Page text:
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He (Helium) in short supply.

Discussion in 'Chemistry' started by amusicsite, 30 May 2012.

  1. amusicsite

    amusicsite dn ʎɐʍ sᴉɥ┴ Staff Member

    Location:
    UK
  2. rusky

    rusky Staff Member

    There was an article about it on the radio a while ago, apparently, the helium that's used for party balloons is recycled & not pure.

    It's also used in scuba tanks.
     
  3. amusicsite

    amusicsite dn ʎɐʍ sᴉɥ┴ Staff Member

    Location:
    UK
    Recycled from what?
     
  4. rusky

    rusky Staff Member

  5. beanz

    beanz Staff Member Staff Member

    I never much liked the helium party balloons - I was given one earlier this year and the blooming thing was so well sealed it took weeks to go down. Didn't have the heart to manually deflate it!

    It does rather look like the party balloon will revert to the good old air filled variety that you can play slow motion footie / tennis with. :cool:
     
    amusicsite likes this.
  6. Yellow Fang

    Yellow Fang Veteran Geek

    Location:
    Reading
    I've heard something like this before. I think I read there was only one source of helium in the world and that was in America. I am not sure that is true. It does not sound very plausible. I suppose we could always make helium if we ever get fusion working, but not in very great quantities. It is interesting what the link says about the moon. I saw a science programme that said there was a lot of the helium3 isotope on the moon. The scientist said helium3 could be used for nuclear fusion, and no one could complain about the environmental damage caused by mining on the moon (I'm not sure, I bet Donald Trump could). I am pretty sure the boffins use two isotopes of hydrogen for their fusion experiements: deuterium and tritium. Deuterium is naturally occuring but tritium has to be made from lithium. Lithium is not that commonplace neither. Presumably helium3 could take place of the tritium.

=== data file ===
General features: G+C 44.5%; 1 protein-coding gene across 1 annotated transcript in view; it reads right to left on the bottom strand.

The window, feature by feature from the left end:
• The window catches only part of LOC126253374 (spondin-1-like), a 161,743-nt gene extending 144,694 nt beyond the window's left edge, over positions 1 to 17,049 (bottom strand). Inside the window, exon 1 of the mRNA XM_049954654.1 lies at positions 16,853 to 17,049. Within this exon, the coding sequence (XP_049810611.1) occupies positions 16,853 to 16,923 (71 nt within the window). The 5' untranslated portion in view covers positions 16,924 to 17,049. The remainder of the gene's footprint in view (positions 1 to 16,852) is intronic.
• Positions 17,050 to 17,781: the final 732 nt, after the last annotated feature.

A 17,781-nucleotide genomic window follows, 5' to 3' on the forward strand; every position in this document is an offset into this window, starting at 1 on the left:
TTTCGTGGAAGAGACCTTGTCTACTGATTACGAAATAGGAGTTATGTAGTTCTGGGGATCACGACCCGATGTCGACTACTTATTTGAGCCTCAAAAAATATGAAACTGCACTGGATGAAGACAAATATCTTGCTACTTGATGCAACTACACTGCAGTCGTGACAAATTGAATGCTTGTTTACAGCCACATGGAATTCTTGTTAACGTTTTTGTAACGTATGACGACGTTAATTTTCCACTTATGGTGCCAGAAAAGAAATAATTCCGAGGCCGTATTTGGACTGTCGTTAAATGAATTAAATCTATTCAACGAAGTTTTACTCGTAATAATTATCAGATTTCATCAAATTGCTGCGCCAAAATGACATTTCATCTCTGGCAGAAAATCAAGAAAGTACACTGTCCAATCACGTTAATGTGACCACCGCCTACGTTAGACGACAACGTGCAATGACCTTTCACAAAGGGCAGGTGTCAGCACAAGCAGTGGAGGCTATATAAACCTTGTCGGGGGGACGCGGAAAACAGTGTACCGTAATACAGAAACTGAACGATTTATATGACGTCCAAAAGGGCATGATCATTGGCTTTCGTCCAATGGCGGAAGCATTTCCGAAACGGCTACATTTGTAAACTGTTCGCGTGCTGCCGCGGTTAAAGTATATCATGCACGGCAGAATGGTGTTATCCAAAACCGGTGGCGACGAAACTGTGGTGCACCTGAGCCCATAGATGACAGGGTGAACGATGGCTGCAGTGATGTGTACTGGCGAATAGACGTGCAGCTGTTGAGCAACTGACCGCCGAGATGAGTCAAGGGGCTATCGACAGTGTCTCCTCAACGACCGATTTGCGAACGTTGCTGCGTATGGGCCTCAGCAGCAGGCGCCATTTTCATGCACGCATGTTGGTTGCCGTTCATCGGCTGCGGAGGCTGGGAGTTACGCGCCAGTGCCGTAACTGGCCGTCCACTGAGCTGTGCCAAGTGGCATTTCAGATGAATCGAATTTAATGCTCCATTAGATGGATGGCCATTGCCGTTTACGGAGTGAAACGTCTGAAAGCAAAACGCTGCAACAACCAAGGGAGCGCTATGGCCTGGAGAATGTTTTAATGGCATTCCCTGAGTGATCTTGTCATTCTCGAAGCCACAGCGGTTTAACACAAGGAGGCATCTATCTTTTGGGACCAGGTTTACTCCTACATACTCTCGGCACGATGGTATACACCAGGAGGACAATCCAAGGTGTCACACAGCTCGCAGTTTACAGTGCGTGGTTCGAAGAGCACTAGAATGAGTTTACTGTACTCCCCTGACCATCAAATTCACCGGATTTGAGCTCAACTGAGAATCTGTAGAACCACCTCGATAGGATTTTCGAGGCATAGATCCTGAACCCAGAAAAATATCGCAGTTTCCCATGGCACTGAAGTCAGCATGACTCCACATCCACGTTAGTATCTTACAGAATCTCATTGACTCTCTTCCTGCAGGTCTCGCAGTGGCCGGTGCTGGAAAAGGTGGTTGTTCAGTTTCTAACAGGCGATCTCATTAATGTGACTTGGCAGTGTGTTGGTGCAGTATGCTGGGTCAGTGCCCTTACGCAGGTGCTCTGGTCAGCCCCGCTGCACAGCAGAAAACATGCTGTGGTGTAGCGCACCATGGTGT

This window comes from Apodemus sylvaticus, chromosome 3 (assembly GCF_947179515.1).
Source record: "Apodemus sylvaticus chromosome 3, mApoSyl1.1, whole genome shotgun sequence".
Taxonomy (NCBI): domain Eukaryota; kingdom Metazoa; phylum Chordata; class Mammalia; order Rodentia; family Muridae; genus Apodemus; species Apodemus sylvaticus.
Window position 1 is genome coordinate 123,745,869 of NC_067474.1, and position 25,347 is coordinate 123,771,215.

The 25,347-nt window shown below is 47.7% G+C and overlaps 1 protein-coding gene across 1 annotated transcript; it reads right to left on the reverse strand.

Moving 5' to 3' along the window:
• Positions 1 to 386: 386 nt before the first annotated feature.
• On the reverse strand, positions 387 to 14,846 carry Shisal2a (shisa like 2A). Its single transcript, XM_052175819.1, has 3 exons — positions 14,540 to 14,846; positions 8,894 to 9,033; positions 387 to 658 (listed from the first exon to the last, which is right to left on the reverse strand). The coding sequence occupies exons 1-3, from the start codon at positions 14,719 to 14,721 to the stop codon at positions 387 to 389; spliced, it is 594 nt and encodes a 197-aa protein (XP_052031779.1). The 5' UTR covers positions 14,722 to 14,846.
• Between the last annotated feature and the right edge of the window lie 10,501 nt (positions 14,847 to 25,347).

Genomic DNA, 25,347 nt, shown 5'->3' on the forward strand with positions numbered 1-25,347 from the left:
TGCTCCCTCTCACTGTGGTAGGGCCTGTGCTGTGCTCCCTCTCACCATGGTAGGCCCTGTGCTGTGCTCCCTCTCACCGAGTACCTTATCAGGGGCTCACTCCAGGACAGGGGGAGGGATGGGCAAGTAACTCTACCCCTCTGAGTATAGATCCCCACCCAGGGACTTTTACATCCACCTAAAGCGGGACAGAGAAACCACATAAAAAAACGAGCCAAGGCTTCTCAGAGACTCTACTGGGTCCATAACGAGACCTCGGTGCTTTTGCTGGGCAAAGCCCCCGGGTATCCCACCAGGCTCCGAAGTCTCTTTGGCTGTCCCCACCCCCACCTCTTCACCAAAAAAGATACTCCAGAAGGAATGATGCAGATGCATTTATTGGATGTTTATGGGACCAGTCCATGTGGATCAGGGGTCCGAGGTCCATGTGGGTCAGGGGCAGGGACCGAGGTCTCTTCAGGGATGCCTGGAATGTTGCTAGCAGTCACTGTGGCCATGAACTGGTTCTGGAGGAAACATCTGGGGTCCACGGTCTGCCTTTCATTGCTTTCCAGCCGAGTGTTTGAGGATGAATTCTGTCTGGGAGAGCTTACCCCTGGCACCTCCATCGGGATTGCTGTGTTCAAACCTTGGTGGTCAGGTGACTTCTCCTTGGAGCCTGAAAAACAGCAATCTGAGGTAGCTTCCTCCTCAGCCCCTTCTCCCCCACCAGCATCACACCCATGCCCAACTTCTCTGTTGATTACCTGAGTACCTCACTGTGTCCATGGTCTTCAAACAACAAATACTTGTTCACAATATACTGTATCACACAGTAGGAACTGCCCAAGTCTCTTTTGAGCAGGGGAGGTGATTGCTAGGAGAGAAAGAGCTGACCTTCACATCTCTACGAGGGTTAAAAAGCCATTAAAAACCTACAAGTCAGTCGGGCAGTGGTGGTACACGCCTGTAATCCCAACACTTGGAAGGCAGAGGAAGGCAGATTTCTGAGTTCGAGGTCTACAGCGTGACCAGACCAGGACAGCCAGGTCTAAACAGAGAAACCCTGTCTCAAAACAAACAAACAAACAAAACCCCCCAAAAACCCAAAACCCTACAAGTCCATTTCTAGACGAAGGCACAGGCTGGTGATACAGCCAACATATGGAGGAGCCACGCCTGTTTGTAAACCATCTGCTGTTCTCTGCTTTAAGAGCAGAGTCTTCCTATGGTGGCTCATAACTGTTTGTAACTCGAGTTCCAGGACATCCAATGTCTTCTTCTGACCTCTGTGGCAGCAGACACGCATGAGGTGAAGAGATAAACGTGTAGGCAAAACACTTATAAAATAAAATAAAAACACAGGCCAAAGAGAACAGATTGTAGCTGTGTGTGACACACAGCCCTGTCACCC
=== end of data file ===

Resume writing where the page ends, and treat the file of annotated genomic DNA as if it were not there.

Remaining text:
7. amusicsite

    amusicsite dn ʎɐʍ sᴉɥ┴ Staff Member

    Location:
    UK
    Apparently most of the helium on this planet has come from nuclear reactions but you can also extract it from natural gas. America built up a huge stock pile betting on airships being the future. Then came along the aeroplane but America kept hold of their tanks. A few years ago they decided to sell off the stocks and make a bit of cash. So what they are talking about is the stock pile safety net is going fast and the surplus from dwindling all that excess has got the world dependant on more helium than we can sustainably produce here on Earth.

    All is not lost, the moon is full of the stuff that has been deposited there by the solar wind :)

    Just need the price of helium to go up enough to warrant deep moon mining and the ships will be flooding off planet. It's going to come more and more as we expand and consume more. The only long term solution is near earth mining of anything floating by or in the moon. I guess starting on the other side so you don't piss off the humans :p:

    http://www.space.com/15395-asteroid-mining-planetary-resources.html They are already starting to work on it. Which would make it cheaper to build one of these too http://www.guardian.co.uk/technology/2012/jun/01/final-frontier-starship-enterprise-plan :whistling:
     
  8. Jonathing

    Jonathing New Geek

    Every now and again someone brings a partially deflated party balloon in to work and gives it to the MRI staff for their scanner. (MRI magnets are super-cooled using helium) Because that's the sort of humour you get in x-ray departments.
     
    amusicsite likes this.
  9. Zye-Rouges

    Zye-Rouges Member Geek

    Location:
    CT
    I believe new methods of recovering helium will be a competitive field in the future; that it will become so important, no theory will go untried. Helium's unique properties may make reversible cryonics possible.
    I'm starting a thread on cyonics -- interested peeps welcome.